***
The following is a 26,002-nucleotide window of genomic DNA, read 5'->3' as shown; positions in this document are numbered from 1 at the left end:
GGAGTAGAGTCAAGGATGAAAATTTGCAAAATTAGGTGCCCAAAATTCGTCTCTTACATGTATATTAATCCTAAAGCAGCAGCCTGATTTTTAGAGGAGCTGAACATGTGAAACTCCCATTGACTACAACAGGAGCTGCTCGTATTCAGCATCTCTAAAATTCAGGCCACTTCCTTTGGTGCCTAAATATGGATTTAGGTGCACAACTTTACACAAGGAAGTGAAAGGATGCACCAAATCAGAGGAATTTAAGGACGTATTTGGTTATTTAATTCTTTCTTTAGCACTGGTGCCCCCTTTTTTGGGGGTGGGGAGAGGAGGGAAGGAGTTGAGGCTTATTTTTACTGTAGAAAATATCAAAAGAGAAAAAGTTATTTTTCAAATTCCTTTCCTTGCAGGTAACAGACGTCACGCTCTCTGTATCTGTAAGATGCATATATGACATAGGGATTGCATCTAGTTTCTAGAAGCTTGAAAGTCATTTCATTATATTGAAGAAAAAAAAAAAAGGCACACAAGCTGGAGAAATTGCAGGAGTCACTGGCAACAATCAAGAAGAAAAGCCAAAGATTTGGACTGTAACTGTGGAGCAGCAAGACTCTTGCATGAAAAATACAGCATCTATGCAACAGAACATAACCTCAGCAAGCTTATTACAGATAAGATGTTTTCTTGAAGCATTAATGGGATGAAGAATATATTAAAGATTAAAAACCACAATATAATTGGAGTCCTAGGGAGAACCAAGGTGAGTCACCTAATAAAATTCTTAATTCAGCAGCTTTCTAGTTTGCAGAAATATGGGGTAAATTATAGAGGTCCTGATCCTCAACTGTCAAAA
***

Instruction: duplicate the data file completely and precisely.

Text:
The following is a 26,002-nucleotide window of genomic DNA, read 5'->3' as shown; positions in this document are numbered from 1 at the left end:
GGAGTAGAGTCAAGGATGAAAATTTGCAAAATTAGGTGCCCAAAATTCGTCTCTTACATGTATATTAATCCTAAAGCAGCAGCCTGATTTTTAGAGGAGCTGAACATGTGAAACTCCCATTGACTACAACAGGAGCTGCTCGTATTCAGCATCTCTAAAATTCAGGCCACTTCCTTTGGTGCCTAAATATGGATTTAGGTGCACAACTTTACACAAGGAAGTGAAAGGATGCACCAAATCAGAGGAATTTAAGGACGTATTTGGTTATTTAATTCTTTCTTTAGCACTGGTGCCCCCTTTTTTGGGGGTGGGGAGAGGAGGGAAGGAGTTGAGGCTTATTTTTACTGTAGAAAATATCAAAAGAGAAAAAGTTATTTTTCAAATTCCTTTCCTTGCAGGTAACAGACGTCACGCTCTCTGTATCTGTAAGATGCATATATGACATAGGGATTGCATCTAGTTTCTAGAAGCTTGAAAGTCATTTCATTATATTGAAGAAAAAAAAAAAAGGCACACAAGCTGGAGAAATTGCAGGAGTCACTGGCAACAATCAAGAAGAAAAGCCAAAGATTTGGACTGTAACTGTGGAGCAGCAAGACTCTTGCATGAAAAATACAGCATCTATGCAACAGAACATAACCTCAGCAAGCTTATTACAGATAAGATGTTTTCTTGAAGCATTAATGGGATGAAGAATATATTAAAGATTAAAAACCACAATATAATTGGAGTCCTAGGGAGAACCAAGGTGAGTCACCTAATAAAATTCTTAATTCAGCAGCTTTCTAGTTTGCAGAAATATGGGGTAAATTATAGAGGTCCTGATCCTCAACTGTCAAAA